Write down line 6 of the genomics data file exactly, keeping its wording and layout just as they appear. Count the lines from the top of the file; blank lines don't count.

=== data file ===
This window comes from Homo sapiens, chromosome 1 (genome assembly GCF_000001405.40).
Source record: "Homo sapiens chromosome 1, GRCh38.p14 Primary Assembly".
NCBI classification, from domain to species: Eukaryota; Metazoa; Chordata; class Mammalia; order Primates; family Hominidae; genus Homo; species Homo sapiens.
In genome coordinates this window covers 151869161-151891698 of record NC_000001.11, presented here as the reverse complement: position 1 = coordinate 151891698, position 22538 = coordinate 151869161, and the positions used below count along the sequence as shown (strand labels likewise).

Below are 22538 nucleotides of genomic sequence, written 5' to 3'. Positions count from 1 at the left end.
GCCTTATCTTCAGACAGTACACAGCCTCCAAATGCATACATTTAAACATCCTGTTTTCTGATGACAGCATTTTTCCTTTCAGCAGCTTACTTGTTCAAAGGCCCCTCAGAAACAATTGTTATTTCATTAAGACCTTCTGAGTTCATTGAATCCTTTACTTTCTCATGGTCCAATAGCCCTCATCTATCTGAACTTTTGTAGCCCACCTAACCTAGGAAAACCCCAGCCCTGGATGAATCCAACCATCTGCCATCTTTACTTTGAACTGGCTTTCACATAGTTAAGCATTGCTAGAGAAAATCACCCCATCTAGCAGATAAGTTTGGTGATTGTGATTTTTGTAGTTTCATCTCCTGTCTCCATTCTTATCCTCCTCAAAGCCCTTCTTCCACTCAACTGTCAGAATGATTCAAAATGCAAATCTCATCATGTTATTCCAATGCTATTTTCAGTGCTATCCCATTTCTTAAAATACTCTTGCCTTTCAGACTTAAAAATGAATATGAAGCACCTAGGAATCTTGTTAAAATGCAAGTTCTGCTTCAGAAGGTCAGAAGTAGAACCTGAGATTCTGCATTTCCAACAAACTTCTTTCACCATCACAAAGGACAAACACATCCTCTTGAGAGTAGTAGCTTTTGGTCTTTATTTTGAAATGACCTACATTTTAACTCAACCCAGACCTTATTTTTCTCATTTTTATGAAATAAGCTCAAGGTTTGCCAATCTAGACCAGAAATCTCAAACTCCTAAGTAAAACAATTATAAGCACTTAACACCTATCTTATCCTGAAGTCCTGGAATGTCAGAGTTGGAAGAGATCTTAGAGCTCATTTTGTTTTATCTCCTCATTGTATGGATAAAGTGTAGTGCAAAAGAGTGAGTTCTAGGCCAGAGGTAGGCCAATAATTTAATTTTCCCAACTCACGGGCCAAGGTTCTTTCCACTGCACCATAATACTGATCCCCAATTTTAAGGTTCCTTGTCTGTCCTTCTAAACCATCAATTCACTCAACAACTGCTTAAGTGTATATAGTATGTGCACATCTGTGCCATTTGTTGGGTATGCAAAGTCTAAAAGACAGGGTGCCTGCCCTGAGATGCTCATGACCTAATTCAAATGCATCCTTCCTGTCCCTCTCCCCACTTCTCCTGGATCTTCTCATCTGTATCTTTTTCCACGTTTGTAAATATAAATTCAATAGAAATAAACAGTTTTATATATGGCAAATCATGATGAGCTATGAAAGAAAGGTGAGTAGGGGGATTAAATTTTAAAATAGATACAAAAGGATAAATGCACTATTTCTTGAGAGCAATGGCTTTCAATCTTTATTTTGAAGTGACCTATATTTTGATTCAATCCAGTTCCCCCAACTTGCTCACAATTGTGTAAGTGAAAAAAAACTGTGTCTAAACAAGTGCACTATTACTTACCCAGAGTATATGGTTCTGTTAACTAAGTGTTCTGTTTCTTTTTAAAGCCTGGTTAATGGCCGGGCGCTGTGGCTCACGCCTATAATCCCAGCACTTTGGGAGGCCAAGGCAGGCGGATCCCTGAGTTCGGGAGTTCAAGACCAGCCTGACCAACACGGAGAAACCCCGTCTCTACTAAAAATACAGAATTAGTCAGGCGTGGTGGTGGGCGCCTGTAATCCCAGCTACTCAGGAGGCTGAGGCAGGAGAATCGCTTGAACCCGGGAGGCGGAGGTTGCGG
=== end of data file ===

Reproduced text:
GCCTTATCTTCAGACAGTACACAGCCTCCAAATGCATACATTTAAACATCCTGTTTTCTGATGACAGCATTTTTCCTTTCAGCAGCTTACTTGTTCAAAGGCCCCTCAGAAACAATTGTTATTTCATTAAGACCTTCTGAGTTCATTGAATCCTTTACTTTCTCATGGTCCAATAGCCCTCATCTATCTGAACTTTTGTAGCCCACCTAACCTAGGAAAACCCCAGCCCTGGATGAATCCAACCATCTGCCATCTTTACTTTGAACTGGCTTTCACATAGTTAAGCATTGCTAGAGAAAATCACCCCATCTAGCAGATAAGTTTGGTGATTGTGATTTTTGTAGTTTCATCTCCTGTCTCCATTCTTATCCTCCTCAAAGCCCTTCTTCCACTCAACTGTCAGAATGATTCAAAATGCAAATCTCATCATGTTATTCCAATGCTATTTTCAGTGCTATCCCATTTCTTAAAATACTCTTGCCTTTCAGACTTAAAAATGAATATGAAGCACCTAGGAATCTTGTTAAAATGCAAGTTCTGCTTCAGAAGGTCAGAAGTAGAACCTGAGATTCTGCATTTCCAACAAACTTCTTTCACCATCACAAAGGACAAACACATCCTCTTGAGAGTAGTAGCTTTTGGTCTTTATTTTGAAATGACCTACATTTTAACTCAACCCAGACCTTATTTTTCTCATTTTTATGAAATAAGCTCAAGGTTTGCCAATCTAGACCAGAAATCTCAAACTCCTAAGTAAAACAATTATAAGCACTTAACACCTATCTTATCCTGAAGTCCTGGAATGTCAGAGTTGGAAGAGATCTTAGAGCTCATTTTGTTTTATCTCCTCATTGTATGGATAAAGTGTAGTGCAAAAGAGTGAGTTCTAGGCCAGAGGTAGGCCAATAATTTAATTTTCCCAACTCACGGGCCAAGGTTCTTTCCACTGCACCATAATACTGATCCCCAATTTTAAGGTTCCTTGTCTGTCCTTCTAAACCATCAATTCACTCAACAACTGCTTAAGTGTATATAGTATGTGCACATCTGTGCCATTTGTTGGGTATGCAAAGTCTAAAAGACAGGGTGCCTGCCCTGAGATGCTCATGACCTAATTCAAATGCATCCTTCCTGTCCCTCTCCCCACTTCTCCTGGATCTTCTCATCTGTATCTTTTTCCACGTTTGTAAATATAAATTCAATAGAAATAAACAGTTTTATATATGGCAAATCATGATGAGCTATGAAAGAAAGGTGAGTAGGGGGATTAAATTTTAAAATAGATACAAAAGGATAAATGCACTATTTCTTGAGAGCAATGGCTTTCAATCTTTATTTTGAAGTGACCTATATTTTGATTCAATCCAGTTCCCCCAACTTGCTCACAATTGTGTAAGTGAAAAAAAACTGTGTCTAAACAAGTGCACTATTACTTACCCAGAGTATATGGTTCTGTTAACTAAGTGTTCTGTTTCTTTTTAAAGCCTGGTTAATGGCCGGGCGCTGTGGCTCACGCCTATAATCCCAGCACTTTGGGAGGCCAAGGCAGGCGGATCCCTGAGTTCGGGAGTTCAAGACCAGCCTGACCAACACGGAGAAACCCCGTCTCTACTAAAAATACAGAATTAGTCAGGCGTGGTGGTGGGCGCCTGTAATCCCAGCTACTCAGGAGGCTGAGGCAGGAGAATCGCTTGAACCCGGGAGGCGGAGGTTGCGG